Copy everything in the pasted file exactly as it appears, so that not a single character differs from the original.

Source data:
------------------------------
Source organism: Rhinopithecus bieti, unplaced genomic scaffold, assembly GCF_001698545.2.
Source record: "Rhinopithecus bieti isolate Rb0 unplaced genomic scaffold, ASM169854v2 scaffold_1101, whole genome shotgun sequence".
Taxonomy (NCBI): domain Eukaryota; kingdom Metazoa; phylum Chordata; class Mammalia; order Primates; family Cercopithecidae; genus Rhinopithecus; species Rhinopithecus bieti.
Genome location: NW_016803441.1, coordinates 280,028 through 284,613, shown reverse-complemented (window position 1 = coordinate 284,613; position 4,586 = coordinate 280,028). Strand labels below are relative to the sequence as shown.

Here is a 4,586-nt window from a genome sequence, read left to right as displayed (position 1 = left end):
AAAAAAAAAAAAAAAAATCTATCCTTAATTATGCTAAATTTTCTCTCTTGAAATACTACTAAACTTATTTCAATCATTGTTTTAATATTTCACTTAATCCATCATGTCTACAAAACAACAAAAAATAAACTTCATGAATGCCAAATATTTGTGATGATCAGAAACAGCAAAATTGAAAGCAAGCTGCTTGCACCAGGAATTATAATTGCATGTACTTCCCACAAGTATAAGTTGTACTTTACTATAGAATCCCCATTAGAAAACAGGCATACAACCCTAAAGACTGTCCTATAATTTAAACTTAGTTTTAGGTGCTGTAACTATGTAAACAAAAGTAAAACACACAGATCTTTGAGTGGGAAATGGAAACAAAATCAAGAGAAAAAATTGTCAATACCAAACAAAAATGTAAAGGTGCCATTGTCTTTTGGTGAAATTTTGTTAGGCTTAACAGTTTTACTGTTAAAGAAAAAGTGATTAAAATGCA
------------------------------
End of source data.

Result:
Source organism: Rhinopithecus bieti, unplaced genomic scaffold, assembly GCF_001698545.2.
Source record: "Rhinopithecus bieti isolate Rb0 unplaced genomic scaffold, ASM169854v2 scaffold_1101, whole genome shotgun sequence".
Taxonomy (NCBI): domain Eukaryota; kingdom Metazoa; phylum Chordata; class Mammalia; order Primates; family Cercopithecidae; genus Rhinopithecus; species Rhinopithecus bieti.
Genome location: NW_016803441.1, coordinates 280,028 through 284,613, shown reverse-complemented (window position 1 = coordinate 284,613; position 4,586 = coordinate 280,028). Strand labels below are relative to the sequence as shown.

Here is a 4,586-nt window from a genome sequence, read left to right as displayed (position 1 = left end):
AAAAAAAAAAAAAAAAATCTATCCTTAATTATGCTAAATTTTCTCTCTTGAAATACTACTAAACTTATTTCAATCATTGTTTTAATATTTCACTTAATCCATCATGTCTACAAAACAACAAAAAATAAACTTCATGAATGCCAAATATTTGTGATGATCAGAAACAGCAAAATTGAAAGCAAGCTGCTTGCACCAGGAATTATAATTGCATGTACTTCCCACAAGTATAAGTTGTACTTTACTATAGAATCCCCATTAGAAAACAGGCATACAACCCTAAAGACTGTCCTATAATTTAAACTTAGTTTTAGGTGCTGTAACTATGTAAACAAAAGTAAAACACACAGATCTTTGAGTGGGAAATGGAAACAAAATCAAGAGAAAAAATTGTCAATACCAAACAAAAATGTAAAGGTGCCATTGTCTTTTGGTGAAATTTTGTTAGGCTTAACAGTTTTACTGTTAAAGAAAAAGTGATTAAAATGCA